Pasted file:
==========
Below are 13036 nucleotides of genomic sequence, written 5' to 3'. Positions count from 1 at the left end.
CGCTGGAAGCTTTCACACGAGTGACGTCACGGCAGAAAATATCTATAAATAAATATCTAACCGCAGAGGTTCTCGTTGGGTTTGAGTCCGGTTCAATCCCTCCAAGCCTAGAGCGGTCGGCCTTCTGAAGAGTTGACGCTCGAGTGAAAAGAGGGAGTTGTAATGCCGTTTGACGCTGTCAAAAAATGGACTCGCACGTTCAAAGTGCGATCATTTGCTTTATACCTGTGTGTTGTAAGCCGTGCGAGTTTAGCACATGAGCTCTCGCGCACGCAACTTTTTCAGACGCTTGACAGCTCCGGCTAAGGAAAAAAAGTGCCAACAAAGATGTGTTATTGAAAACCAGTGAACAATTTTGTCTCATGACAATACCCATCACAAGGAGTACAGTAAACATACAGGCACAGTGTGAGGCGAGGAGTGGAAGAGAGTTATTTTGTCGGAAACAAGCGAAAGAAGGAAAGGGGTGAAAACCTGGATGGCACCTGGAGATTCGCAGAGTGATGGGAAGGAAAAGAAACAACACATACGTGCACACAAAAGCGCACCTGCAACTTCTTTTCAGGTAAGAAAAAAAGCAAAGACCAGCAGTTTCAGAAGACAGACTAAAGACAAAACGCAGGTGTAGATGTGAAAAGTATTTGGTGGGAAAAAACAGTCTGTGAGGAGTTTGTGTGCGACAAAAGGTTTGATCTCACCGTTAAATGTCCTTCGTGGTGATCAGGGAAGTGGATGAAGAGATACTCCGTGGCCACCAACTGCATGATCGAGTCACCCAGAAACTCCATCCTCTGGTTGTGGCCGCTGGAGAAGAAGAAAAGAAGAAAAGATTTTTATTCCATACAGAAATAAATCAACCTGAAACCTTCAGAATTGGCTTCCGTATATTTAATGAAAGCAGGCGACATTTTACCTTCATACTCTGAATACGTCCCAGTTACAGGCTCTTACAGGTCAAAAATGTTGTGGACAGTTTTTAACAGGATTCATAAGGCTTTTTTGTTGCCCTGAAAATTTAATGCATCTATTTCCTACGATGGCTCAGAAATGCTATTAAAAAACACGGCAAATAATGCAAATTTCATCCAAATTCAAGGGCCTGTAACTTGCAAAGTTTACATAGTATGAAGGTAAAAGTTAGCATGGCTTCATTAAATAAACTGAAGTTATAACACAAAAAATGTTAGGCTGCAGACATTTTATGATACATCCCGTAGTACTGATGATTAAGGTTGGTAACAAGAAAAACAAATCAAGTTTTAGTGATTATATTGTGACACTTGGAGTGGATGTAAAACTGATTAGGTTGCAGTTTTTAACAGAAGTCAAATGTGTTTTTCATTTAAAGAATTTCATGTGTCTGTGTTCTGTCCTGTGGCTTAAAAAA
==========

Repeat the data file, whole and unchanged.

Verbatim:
Below are 13036 nucleotides of genomic sequence, written 5' to 3'. Positions count from 1 at the left end.
CGCTGGAAGCTTTCACACGAGTGACGTCACGGCAGAAAATATCTATAAATAAATATCTAACCGCAGAGGTTCTCGTTGGGTTTGAGTCCGGTTCAATCCCTCCAAGCCTAGAGCGGTCGGCCTTCTGAAGAGTTGACGCTCGAGTGAAAAGAGGGAGTTGTAATGCCGTTTGACGCTGTCAAAAAATGGACTCGCACGTTCAAAGTGCGATCATTTGCTTTATACCTGTGTGTTGTAAGCCGTGCGAGTTTAGCACATGAGCTCTCGCGCACGCAACTTTTTCAGACGCTTGACAGCTCCGGCTAAGGAAAAAAAGTGCCAACAAAGATGTGTTATTGAAAACCAGTGAACAATTTTGTCTCATGACAATACCCATCACAAGGAGTACAGTAAACATACAGGCACAGTGTGAGGCGAGGAGTGGAAGAGAGTTATTTTGTCGGAAACAAGCGAAAGAAGGAAAGGGGTGAAAACCTGGATGGCACCTGGAGATTCGCAGAGTGATGGGAAGGAAAAGAAACAACACATACGTGCACACAAAAGCGCACCTGCAACTTCTTTTCAGGTAAGAAAAAAAGCAAAGACCAGCAGTTTCAGAAGACAGACTAAAGACAAAACGCAGGTGTAGATGTGAAAAGTATTTGGTGGGAAAAAACAGTCTGTGAGGAGTTTGTGTGCGACAAAAGGTTTGATCTCACCGTTAAATGTCCTTCGTGGTGATCAGGGAAGTGGATGAAGAGATACTCCGTGGCCACCAACTGCATGATCGAGTCACCCAGAAACTCCATCCTCTGGTTGTGGCCGCTGGAGAAGAAGAAAAGAAGAAAAGATTTTTATTCCATACAGAAATAAATCAACCTGAAACCTTCAGAATTGGCTTCCGTATATTTAATGAAAGCAGGCGACATTTTACCTTCATACTCTGAATACGTCCCAGTTACAGGCTCTTACAGGTCAAAAATGTTGTGGACAGTTTTTAACAGGATTCATAAGGCTTTTTTGTTGCCCTGAAAATTTAATGCATCTATTTCCTACGATGGCTCAGAAATGCTATTAAAAAACACGGCAAATAATGCAAATTTCATCCAAATTCAAGGGCCTGTAACTTGCAAAGTTTACATAGTATGAAGGTAAAAGTTAGCATGGCTTCATTAAATAAACTGAAGTTATAACACAAAAAATGTTAGGCTGCAGACATTTTATGATACATCCCGTAGTACTGATGATTAAGGTTGGTAACAAGAAAAACAAATCAAGTTTTAGTGATTATATTGTGACACTTGGAGTGGATGTAAAACTGATTAGGTTGCAGTTTTTAACAGAAGTCAAATGTGTTTTTCATTTAAAGAATTTCATGTGTCTGTGTTCTGTCCTGTGGCTTAAAAAA